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What if dieting never existed?



What if dieting was never a thing? What if we were never exposed to changing our bodies? What if people loved us for who we were and didn’t judge firstly on our appearance? What if we were fully connected with our bodies and did what was right for them?


Imagine, living in a world where weight and shape wasn’t a thing,


Where you didn’t base your whole self worth on someone else’s opinion of you, or on the scale weight.


If you were poorly, you were still connected to your body, and you navigated it with the more softer side of compassion,


Where you felt comfortable in a rested state, not that you always had to be doing something as a way of validation.


Where people didn’t judge you based on the way you look, how you eat, how you move.


Where we communicated about more interesting things than dieting, chatted to people about things outside of their shape, their weight, where we asked how they were,


Would mental health be as big as it is? Would people live an unsatisfied life in their bodies? Would cardiovascular health be on the rise? Would overworked people in their 30s, in a normal phenotype be getting diagnosed with chronic illness? Would we communicate better? Would we be fitter? Would we actually be healthier…..


Horace Fletcher, with his chewing diet, in the early 1900’s slimmed down and made dieting a thing, and now dieting is a trend, A trend however that can cause so much suffering for many people, The impact on mental health with dieting is more prevalent than ever before, People dieting for the wrong reasons, with the wrong intention, for validation, from a place of guilt, shame, resentment, perpetuating a cycle of disordered eating patterns.


But what if we never dieted…..


Would women not feel this intense desire to always be smaller, to be leaner, Diet culture is a very toxic and damaging social expectation that tells us how we should eat and look, and that if our bodies look a certain way – we are more accepted. Promoting restriction, obsession, control around exercise & food.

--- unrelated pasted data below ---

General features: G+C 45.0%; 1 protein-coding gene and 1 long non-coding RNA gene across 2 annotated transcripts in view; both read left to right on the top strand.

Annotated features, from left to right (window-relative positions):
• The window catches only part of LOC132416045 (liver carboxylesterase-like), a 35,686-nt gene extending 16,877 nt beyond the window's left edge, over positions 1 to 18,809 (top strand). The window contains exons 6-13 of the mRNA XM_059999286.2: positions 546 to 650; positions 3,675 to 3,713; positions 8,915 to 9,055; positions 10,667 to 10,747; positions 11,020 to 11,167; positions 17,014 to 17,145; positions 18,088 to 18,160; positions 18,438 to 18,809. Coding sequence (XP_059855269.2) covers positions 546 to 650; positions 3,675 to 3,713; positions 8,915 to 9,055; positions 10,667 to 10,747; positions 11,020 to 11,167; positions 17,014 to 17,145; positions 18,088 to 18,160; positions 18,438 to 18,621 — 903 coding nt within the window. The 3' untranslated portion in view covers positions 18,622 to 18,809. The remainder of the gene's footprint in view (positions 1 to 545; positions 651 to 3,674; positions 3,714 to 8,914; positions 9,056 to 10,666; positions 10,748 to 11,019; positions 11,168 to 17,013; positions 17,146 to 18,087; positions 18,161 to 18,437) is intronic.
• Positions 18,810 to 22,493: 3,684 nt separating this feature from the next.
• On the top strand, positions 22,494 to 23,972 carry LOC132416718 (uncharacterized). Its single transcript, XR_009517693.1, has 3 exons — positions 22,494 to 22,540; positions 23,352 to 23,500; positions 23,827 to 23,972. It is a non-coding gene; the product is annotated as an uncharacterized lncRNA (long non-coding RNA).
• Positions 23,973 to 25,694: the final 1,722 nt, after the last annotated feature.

But what if it never existed….


Would there be no internalised weight stigma, no weight bias, no internalised misogyny portrayed outwardly, would there be no catcalling, would there be more connection, more togetherness, more wholeheartedness, not only with others, but with ourselves.

Would you recognise more of your bodily processes, what your body does for you everyday, how it wakes up and gives you breath to breathe, how it allows you to touch those you love, to digest food, would you be more accepting of your body, more appreciating of your body, if you didn’t have the toxic trait of comparison.


What would your relationship with food be like?


Ponder on that, How would you eat? Would you wake up feeling confused and stressed about food? Would you feel guilty and ashamed about eating something you “shouldn’t”? Would you still binge? Label food as “good” or “bad”? Hate your body?

Diets promise simple and easy weight loss. Pictures of happy, thin people accompany diet propaganda. “Lose weight and life will be perfect – just eat how we tell you” is the message.


But that’s not the reality.


The reality is that dieting is a risk factor for both obesity and eating disorders.


A study in 2016, Preventing Obesity and Eating Disorders in Adolescents, of 14-15 years olds who dieted moderately were 5 times more likely to develop an eating disorder. For those who dieted severely, the risk increased to 18 times more likely. The study concluded that dieting is the most important predictor of developing an eating disorder.


And for most people, dieting started from teenagers,


But where are you now?


Jo, a client who recently came on the podcast spent 33 years dieting!


Its time to curate a narrative of; Healthy relationships with food, with your body, Of loosing weight for the right reasons, Behaviours that support longterm health, To break the notion of diet culture and reconnect back to your body, Rebuilding respect back to our hunger and fullness signals, Move our bodies for functionality, for appreciation.


I am by no means anti diet,


I am anti diet culture messaging and praying on the vulnerable. I was there. I get it!


There are many people who would benefit from loosing weight, and that’s what I specialise in,


BUT FOR THE RIGHT REASONS, WITH THE RIGHT TOOLS, THE RIGHT BEHAVIOURS, TO SUPPORT THEIR HEALTH AND WELLBEING LONG TERM.


It’s time to get off the rollercoaster, Embrace the now, Start living a life from the inside instead of living outwardly. For you.


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